Day Pitney counsel Mark Salah Morgan and associate Andres Acebo discuss how Apple v. Samsung has made reviewing juror backgrounds more important than ever in a March 28 article for the New Jersey Law Journal. In that case, the district court ruled that "[s]o long as a party is aware of evidence giving rise to the possible need for a new trial, or fails to exercise reasonable diligence in discovering that evidence, any right to challenge the jury's impartiality is deemed waived." Mark and Andres write that, "Lawyers can neither delay in testing their suspicions nor rely on postverdict statements as grounds to set aside a verdict and begin anew. The trial lawyer must, to every extent possible, think prospectively and act in the present."
Clifford Nichols wrote an article, "When Addressing Cybersecurity and Data Breach, Don't Forget eDiscovery," for New Jersey Law Journal. The article is about how companies should consider eDiscovery and litigation response issues when making policy or infrastructure changes to address cybersecurity and data breach risks.
Dan Wenner and Kenton Atta-Krah wrote an article, "A Cautionary Tale About 'Other Acts' And Insider Trading," for Law360. The article analyzes the significance of United States v. DeCinces, in which the Ninth Circuit addressed two interlocutory appeals from DeCinces' securities fraud and insider trading prosecution and reversed the district court's order granting a motion in limine to exclude evidence against DeCinces. The government's application of Rule 404(b) in this case could have serious implications for other defendants in insider trading prosecutions.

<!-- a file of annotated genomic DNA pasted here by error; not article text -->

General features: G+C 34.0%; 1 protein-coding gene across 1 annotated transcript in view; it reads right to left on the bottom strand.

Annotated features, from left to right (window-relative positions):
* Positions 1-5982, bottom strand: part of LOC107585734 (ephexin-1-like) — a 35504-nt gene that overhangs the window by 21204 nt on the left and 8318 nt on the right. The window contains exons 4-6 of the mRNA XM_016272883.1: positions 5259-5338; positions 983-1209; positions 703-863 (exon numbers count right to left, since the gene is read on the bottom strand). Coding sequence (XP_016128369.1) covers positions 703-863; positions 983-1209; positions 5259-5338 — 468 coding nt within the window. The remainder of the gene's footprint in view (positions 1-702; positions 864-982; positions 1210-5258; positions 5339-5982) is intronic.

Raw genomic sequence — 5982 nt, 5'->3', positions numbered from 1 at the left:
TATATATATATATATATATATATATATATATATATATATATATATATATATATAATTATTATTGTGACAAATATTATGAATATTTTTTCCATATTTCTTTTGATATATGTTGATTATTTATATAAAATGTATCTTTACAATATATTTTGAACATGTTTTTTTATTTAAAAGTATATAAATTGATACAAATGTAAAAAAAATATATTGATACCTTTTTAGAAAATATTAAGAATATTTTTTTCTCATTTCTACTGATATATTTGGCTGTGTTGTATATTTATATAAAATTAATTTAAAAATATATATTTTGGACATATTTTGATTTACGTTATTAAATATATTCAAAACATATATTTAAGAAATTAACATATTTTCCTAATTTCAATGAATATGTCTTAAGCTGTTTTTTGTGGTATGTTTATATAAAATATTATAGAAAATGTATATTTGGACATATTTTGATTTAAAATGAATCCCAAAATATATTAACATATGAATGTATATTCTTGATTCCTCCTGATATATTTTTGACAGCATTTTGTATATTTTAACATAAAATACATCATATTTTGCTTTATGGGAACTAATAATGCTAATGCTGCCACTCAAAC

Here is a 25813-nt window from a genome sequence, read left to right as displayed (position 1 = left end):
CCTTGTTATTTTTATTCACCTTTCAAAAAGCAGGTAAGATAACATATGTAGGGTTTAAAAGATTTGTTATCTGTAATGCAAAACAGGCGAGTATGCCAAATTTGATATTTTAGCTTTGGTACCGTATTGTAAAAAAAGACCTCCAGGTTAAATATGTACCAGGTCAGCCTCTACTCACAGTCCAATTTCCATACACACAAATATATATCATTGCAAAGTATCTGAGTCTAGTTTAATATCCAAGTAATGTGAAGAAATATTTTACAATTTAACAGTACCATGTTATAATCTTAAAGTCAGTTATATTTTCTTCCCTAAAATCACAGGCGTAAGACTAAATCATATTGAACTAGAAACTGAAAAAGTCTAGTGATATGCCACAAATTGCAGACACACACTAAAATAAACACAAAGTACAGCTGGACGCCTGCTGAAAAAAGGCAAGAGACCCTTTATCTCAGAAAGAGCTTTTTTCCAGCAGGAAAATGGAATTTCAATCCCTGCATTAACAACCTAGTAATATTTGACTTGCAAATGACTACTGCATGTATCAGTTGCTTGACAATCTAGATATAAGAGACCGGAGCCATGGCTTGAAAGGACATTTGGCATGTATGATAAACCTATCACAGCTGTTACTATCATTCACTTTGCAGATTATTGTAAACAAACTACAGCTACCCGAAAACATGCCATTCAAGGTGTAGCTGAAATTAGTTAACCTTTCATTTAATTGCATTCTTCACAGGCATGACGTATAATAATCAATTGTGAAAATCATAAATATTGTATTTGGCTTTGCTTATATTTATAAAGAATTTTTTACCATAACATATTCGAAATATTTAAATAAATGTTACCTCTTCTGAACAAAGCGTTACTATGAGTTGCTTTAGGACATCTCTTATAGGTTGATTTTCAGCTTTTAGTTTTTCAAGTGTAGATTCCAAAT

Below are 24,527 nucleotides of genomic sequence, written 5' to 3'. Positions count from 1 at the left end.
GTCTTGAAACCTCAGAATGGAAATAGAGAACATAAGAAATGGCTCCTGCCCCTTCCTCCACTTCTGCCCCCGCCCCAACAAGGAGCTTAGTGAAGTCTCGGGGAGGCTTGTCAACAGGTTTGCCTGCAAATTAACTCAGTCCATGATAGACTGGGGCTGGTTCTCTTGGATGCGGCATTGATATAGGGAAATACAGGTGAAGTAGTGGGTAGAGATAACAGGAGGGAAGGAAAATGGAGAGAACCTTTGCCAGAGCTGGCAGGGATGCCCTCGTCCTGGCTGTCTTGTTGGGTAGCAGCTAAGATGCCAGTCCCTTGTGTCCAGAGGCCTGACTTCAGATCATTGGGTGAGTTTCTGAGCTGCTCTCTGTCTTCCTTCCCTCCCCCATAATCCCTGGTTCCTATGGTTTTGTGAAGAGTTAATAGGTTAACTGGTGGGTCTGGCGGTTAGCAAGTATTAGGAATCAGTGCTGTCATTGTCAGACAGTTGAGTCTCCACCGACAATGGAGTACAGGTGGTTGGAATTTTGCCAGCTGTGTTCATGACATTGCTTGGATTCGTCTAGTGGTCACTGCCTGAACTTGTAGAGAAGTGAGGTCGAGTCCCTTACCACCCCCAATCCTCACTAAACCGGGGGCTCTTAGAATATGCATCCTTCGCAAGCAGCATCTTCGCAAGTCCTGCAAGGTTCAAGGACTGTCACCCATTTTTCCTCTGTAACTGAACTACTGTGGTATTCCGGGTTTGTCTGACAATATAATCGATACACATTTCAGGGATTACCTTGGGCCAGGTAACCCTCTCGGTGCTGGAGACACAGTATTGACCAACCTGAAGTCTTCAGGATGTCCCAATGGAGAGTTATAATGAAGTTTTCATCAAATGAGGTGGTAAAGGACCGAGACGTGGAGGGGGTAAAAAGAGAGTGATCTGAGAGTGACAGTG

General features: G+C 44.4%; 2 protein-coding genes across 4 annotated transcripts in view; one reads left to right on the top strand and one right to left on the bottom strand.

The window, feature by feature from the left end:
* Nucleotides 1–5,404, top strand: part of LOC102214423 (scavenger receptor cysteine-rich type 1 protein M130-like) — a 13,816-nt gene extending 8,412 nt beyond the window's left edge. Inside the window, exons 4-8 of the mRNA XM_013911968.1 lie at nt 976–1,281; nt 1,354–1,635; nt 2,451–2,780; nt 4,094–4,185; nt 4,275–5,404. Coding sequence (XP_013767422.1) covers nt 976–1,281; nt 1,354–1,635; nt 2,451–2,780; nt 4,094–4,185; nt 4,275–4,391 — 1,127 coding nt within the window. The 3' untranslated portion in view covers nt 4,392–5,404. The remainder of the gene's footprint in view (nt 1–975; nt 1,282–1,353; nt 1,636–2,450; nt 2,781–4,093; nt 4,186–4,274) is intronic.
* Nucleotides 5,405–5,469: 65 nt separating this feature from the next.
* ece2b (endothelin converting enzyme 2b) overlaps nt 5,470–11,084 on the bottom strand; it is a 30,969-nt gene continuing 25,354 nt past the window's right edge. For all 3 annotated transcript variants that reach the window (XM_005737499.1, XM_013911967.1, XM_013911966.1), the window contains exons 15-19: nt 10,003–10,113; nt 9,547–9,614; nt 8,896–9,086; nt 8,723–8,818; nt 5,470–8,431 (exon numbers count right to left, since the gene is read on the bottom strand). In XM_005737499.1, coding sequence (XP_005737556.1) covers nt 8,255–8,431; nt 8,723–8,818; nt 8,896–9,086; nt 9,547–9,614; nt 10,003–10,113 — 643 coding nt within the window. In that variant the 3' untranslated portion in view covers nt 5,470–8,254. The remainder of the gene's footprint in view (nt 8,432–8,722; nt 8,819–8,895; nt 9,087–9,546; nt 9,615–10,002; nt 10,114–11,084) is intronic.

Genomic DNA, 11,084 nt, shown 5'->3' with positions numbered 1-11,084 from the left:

On January 5, Day Pitney hosted a speech by Robert L. Capers, the U.S. Attorney for the Eastern District of New York, to the White Collar Crime Committee of the American Bar Association's Business Law Section (WCCC) at the firm's New York City office.
Dan Wenner was quoted in an article, "Lack Of Oversight Dogs DOJ Prosecution Deals, Report Says," in Law360. The article is about a new report that says the U.S. Department of Justice's reliance on deferred prosecution agreements (DPAs) and nonprosecution agreements (NPAs) suffers from a harmful lack of judicial oversight. In the article, Wenner discusses the genesis of prosecutors' using DPAs and NPAs as a way to address conduct that they might be afraid to prosecute because of potential collateral consequences, like the failure of a major organization such as Arthur Andersen.
Stamford, Conn., August 24, 2015 - Day Pitney is pleased to announce that 68 attorneys have been selected for inclusion in the 2016 Best Lawyers in America. Best Lawyers ranks lawyers through peer-review surveys, and has been published annually since 1983.